The TAKE with Rick Klein
But consider his most recent statement on the topic and the priority he is demanding it is given. Consider as well his intended audience -- as endorsement season for next year's midterms heats up.
"If we don't solve the Presidential Election Fraud of 2020 (which we have thoroughly and conclusively documented), Republicans will not be voting in '22 or '24. It is the single most important thing for Republicans to do," Trump wrote in a statement Wednesday.
That represents an outright falsehood (Trump-aligned forces have documented election fraud neither thoroughly nor conclusively) accompanied by a threat (diminished turnout) and a questionable prioritization ("single most important thing for Republicans").
It comes the same week that Trump urged followers to rally on behalf of yet another election "audit" and the same day the Jan. 6 committee heard from former acting Attorney General Jeffrey Rosen. And the list of Trump-loyal potential witnesses is growing, even as at least one is defying a congressional subpoena in line with what he says is Trump's request.
It also comes at a time when Republicans would love to be talking about just about anything else, including any number of crises confronting the Biden administration. A CNN poll out Wednesday that had some decent news for President Joe Biden, including a 50% approval rating, also found that only 36% of Americans say it's good for the country for Democrats to control Congress.
Dampened Republican enthusiasm is not an idle threat to the ears of many Republicans, including GOP senators and assorted turnout-watchers who think Trump cost them two Senate seats in Georgia in January by attacking the integrity of the race he lost in November.
Looking forward to next year, GOP leaders may never have felt better about their chances at taking the House and the Senate. But the question of whether Trump is helping or hurting his party takes on new urgency when he makes implicit or explicit demands of candidates and elected officials.
The RUNDOWN with Alisa Wiersema
The pressure is on for one of the nation's most visible industries after the International Alliance of Theatrical Stage Employees set a nationwide strike date for next Monday. Unless an agreement is reached by then, 60,000 members of the union will bring film and television production to a stop.
In a statement released Wednesday, IATSE said it is continuing negotiations this week "in the hopes of reaching an agreement that addresses core issues, such as reasonable rest periods, meal breaks, and a living wage for those on the bottom of the wage scale."
The development is one of many similar movements across the country as workers flex their influence within big-name companies like John Deere, Kaiser Permanente, and Kellogg's. The pressure from the workforce is amplifying existing economic tensions amid an evolving labor environment complicated by the pandemic.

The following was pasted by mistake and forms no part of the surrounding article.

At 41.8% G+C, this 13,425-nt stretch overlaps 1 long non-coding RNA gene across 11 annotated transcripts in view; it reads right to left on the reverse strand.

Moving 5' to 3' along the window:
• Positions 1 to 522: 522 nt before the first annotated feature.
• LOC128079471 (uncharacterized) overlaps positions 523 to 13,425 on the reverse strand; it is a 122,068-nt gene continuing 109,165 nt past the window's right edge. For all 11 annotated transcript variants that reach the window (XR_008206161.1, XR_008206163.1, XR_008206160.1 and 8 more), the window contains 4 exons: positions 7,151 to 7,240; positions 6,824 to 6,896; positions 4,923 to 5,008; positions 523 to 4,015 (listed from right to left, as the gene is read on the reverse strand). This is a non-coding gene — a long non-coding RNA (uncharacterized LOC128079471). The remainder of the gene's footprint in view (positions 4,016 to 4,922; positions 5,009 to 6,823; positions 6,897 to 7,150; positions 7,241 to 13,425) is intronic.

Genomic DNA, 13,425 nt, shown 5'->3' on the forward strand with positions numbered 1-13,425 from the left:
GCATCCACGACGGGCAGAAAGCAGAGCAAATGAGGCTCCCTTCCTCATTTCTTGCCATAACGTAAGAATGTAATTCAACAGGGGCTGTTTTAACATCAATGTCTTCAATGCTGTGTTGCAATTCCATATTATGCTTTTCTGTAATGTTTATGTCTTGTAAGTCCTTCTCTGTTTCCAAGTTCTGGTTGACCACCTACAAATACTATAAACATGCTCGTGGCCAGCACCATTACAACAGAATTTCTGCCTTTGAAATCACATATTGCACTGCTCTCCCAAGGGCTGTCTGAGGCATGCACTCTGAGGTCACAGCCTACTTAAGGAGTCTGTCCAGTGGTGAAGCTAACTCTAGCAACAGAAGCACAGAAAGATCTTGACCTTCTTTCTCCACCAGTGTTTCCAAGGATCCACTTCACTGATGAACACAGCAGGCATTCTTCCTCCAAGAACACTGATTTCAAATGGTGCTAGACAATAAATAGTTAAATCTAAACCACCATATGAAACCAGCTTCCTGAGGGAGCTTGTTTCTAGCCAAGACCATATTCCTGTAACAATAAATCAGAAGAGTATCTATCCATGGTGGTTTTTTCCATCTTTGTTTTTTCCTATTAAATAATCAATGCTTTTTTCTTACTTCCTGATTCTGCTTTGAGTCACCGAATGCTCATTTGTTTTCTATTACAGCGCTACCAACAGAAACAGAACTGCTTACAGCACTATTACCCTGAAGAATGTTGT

Companies are also weighing logistical struggles due to supply chain bottlenecks. On Wednesday, the White House announced plans to alleviate the movement of goods across the country by increasing the operating hours of the Port of Los Angeles, the largest port in North America. Still, Biden called on private businesses to "step up" to better facilitate the supply chain.
"If federal support is needed, I'll direct all appropriate actions. And if the private sector doesn't step up, we're gonna call them out and ask them to act," the president said.
While it remains to be seen how the Biden administration's efforts translate into private businesses' strategies and operations, the issue will remain a priority for the White House given the associated political cost of looming inflation months before the holiday season.
The TIP with Quinn Scanlan
It was quite the fumble from former football star Herschel Walker's Senate campaign in Georgia.
The Atlanta Journal-Constitution reported early Wednesday that Trump-endorsed Walker would be in Texas Saturday to attend a fundraiser hosted by a woman whose Twitter profile picture was a swastika made from what looked like vaccine syringes.
In a statement to the newspaper, a campaign spokesperson initially said the image was "clearly an anti-mandatory vaccination graphic." But hours later, amid mounting criticism, his spokesperson issued a new statement saying the fundraiser was canceled.
"Despite the fact that the apparent intent behind the graphic was to condemn government vaccine mandates, the symbol used is very offensive and does not reflect the values of Herschel Walker or his campaign," spokesperson Mallory Blount told ABC News.
Even before Walker, a political novice, officially launched his campaign, some Republicans were concerned about his viability against Sen. Raphael Warnock, a fundraising powerhouse. This misstep -- which came the same day as a political nonprofit with ties to Republican Senate Leader Mitch McConnell opted against including Warnock in a $10 million ad campaign targeting vulnerable Democrats -- is unlikely to assuage any of those lingering fears.
ABC News' "Start Here" Podcast. On Thursday morning's episode ABC's Chief White House Correspondent Cecilia Vega reports on the White House response to the growing shortages nationwide. Then, ABC's Senior Washington Reporter Devin Dwyer breaks down the SCOTUS deliberations on the Boston marathon bomber death penalty. And, ABC's Kayna Whitworth describes what life is like for 'climate nomads'. http://apple.co/2HPocUL
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